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Helpful advice on what to do when problems strike, whether they're diseases, disorders or otherwise - and how to prevent them occurring
Phytophthora is our second most reported disease. Causing die-back and leaf damage on trees and shrubs and is often fatal.
Robinia pseudoacacia 'Frisia' is a popular yellow-leaved tree, widely grown in many gardens and public spaces. However, in recent years, this particular cultivar, 'Frisia', has suffered from a range of problems, causing the ultimate loss of the tree.
Rose black spot is a fungal disease of roses where purple or black spots develop on leaves, which often drop early.
On a rich soil and with good preparation most roses grow away strongly after planting (as shown here). However, shoot and branch dieback is not an uncommon sight on roses. Weather conditions, poor care and cultivation, diseases or any combination of these can be responsible.
Powdery mildew is one of the most common foliar diseases of roses. The white, powdery fungal growth can be very disfiguring, with repeated heavy infection reducing plant vigour. Cultural techniques play an important role in minimising outbreaks, and fungicides can also be used.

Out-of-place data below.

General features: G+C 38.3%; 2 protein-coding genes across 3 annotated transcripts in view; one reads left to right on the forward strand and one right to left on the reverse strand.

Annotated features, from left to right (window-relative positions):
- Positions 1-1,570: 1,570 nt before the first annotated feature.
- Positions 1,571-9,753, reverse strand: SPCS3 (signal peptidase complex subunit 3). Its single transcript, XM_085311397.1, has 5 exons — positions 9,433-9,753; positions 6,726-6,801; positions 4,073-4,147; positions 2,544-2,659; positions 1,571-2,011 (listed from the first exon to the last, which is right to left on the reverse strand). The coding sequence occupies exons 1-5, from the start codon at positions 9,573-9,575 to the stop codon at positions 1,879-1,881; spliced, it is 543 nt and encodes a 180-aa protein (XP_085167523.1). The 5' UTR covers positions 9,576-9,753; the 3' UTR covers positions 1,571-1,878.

Roses seem to suffer from more than their fair share of problems. It is probably partly because this much-loved plant is so widely grown, often in formal rose borders or gardens, and any pest, disease or other problem is soon noticed. That said, some of the older varieties in particular can be very prone to foliar diseases.
Rose rust is a fungal disease of roses, producing orange or black spore pustules on the undersides of leaves, and orange pustules on distorted stems.
The tall, pretty pink flower spikes of rosebay willowherb (Chamaenerion angustifolium) are a common sight on railway banks and disturbed woodland. It is a useful nectar source for pollinators but self-seeds readily making it a troublesome garden weed.
Failure of runner beans to set pods is a surprisingly widespread problem, particularly early in the season. Attention to soil conditions can help increase the harvest.
The rusts are amongst the most common fungal diseases of garden plants. Trees, shrubs, herbaceous and bedding plants, grasses, bulbs, fruit and vegetables can all be affected. Rust diseases are unsightly and often (but not always) reduce plant vigour. In extreme cases, rust infection can even kill the plant.
Only a very small proportion of the thousands of species of fungi in the world can cause disease in plants or animals – these are the pathogenic fungi. The vast majority of fungi are saprophytic, feeding on dead organic material, and as such are harmless and often beneficial. Just occasionally, however, the growth of saprophytic fungi can be a nuisance to the gardener.
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